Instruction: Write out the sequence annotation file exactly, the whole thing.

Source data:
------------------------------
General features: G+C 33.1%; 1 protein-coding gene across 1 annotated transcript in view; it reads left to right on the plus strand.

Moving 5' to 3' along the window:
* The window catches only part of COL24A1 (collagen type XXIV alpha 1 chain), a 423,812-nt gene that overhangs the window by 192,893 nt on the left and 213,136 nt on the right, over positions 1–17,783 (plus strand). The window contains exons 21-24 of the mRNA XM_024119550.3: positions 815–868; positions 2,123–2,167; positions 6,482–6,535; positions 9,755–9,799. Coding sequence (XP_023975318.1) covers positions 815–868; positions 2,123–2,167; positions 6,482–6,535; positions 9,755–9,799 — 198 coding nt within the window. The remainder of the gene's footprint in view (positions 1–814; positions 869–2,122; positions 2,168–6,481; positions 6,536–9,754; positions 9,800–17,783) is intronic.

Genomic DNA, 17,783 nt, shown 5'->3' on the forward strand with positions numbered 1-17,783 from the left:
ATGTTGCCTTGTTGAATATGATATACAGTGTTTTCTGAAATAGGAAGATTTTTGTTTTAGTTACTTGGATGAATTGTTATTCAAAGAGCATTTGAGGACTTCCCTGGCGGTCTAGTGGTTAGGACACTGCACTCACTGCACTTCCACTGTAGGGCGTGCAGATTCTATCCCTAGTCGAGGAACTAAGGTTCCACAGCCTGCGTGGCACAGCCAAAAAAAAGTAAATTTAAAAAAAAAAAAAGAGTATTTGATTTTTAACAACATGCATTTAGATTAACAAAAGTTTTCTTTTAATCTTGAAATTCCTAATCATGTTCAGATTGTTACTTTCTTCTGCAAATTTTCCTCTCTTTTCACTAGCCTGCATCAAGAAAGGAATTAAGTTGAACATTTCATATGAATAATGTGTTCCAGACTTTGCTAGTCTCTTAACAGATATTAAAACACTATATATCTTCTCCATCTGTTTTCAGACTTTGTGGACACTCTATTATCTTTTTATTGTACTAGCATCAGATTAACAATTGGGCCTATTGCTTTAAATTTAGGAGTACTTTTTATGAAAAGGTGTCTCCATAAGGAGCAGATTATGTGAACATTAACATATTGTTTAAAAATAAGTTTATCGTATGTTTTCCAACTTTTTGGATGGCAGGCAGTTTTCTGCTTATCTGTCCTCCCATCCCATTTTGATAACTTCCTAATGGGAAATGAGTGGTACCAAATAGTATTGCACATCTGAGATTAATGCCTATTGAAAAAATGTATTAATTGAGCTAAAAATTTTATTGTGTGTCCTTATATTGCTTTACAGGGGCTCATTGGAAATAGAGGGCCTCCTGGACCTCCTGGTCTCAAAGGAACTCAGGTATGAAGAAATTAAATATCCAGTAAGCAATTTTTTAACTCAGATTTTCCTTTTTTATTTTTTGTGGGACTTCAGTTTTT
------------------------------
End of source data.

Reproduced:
General features: G+C 33.1%; 1 protein-coding gene across 1 annotated transcript in view; it reads left to right on the plus strand.

Moving 5' to 3' along the window:
* The window catches only part of COL24A1 (collagen type XXIV alpha 1 chain), a 423,812-nt gene that overhangs the window by 192,893 nt on the left and 213,136 nt on the right, over positions 1–17,783 (plus strand). The window contains exons 21-24 of the mRNA XM_024119550.3: positions 815–868; positions 2,123–2,167; positions 6,482–6,535; positions 9,755–9,799. Coding sequence (XP_023975318.1) covers positions 815–868; positions 2,123–2,167; positions 6,482–6,535; positions 9,755–9,799 — 198 coding nt within the window. The remainder of the gene's footprint in view (positions 1–814; positions 869–2,122; positions 2,168–6,481; positions 6,536–9,754; positions 9,800–17,783) is intronic.

Genomic DNA, 17,783 nt, shown 5'->3' on the forward strand with positions numbered 1-17,783 from the left:
ATGTTGCCTTGTTGAATATGATATACAGTGTTTTCTGAAATAGGAAGATTTTTGTTTTAGTTACTTGGATGAATTGTTATTCAAAGAGCATTTGAGGACTTCCCTGGCGGTCTAGTGGTTAGGACACTGCACTCACTGCACTTCCACTGTAGGGCGTGCAGATTCTATCCCTAGTCGAGGAACTAAGGTTCCACAGCCTGCGTGGCACAGCCAAAAAAAAGTAAATTTAAAAAAAAAAAAAGAGTATTTGATTTTTAACAACATGCATTTAGATTAACAAAAGTTTTCTTTTAATCTTGAAATTCCTAATCATGTTCAGATTGTTACTTTCTTCTGCAAATTTTCCTCTCTTTTCACTAGCCTGCATCAAGAAAGGAATTAAGTTGAACATTTCATATGAATAATGTGTTCCAGACTTTGCTAGTCTCTTAACAGATATTAAAACACTATATATCTTCTCCATCTGTTTTCAGACTTTGTGGACACTCTATTATCTTTTTATTGTACTAGCATCAGATTAACAATTGGGCCTATTGCTTTAAATTTAGGAGTACTTTTTATGAAAAGGTGTCTCCATAAGGAGCAGATTATGTGAACATTAACATATTGTTTAAAAATAAGTTTATCGTATGTTTTCCAACTTTTTGGATGGCAGGCAGTTTTCTGCTTATCTGTCCTCCCATCCCATTTTGATAACTTCCTAATGGGAAATGAGTGGTACCAAATAGTATTGCACATCTGAGATTAATGCCTATTGAAAAAATGTATTAATTGAGCTAAAAATTTTATTGTGTGTCCTTATATTGCTTTACAGGGGCTCATTGGAAATAGAGGGCCTCCTGGACCTCCTGGTCTCAAAGGAACTCAGGTATGAAGAAATTAAATATCCAGTAAGCAATTTTTTAACTCAGATTTTCCTTTTTTATTTTTTGTGGGACTTCAGTTTTT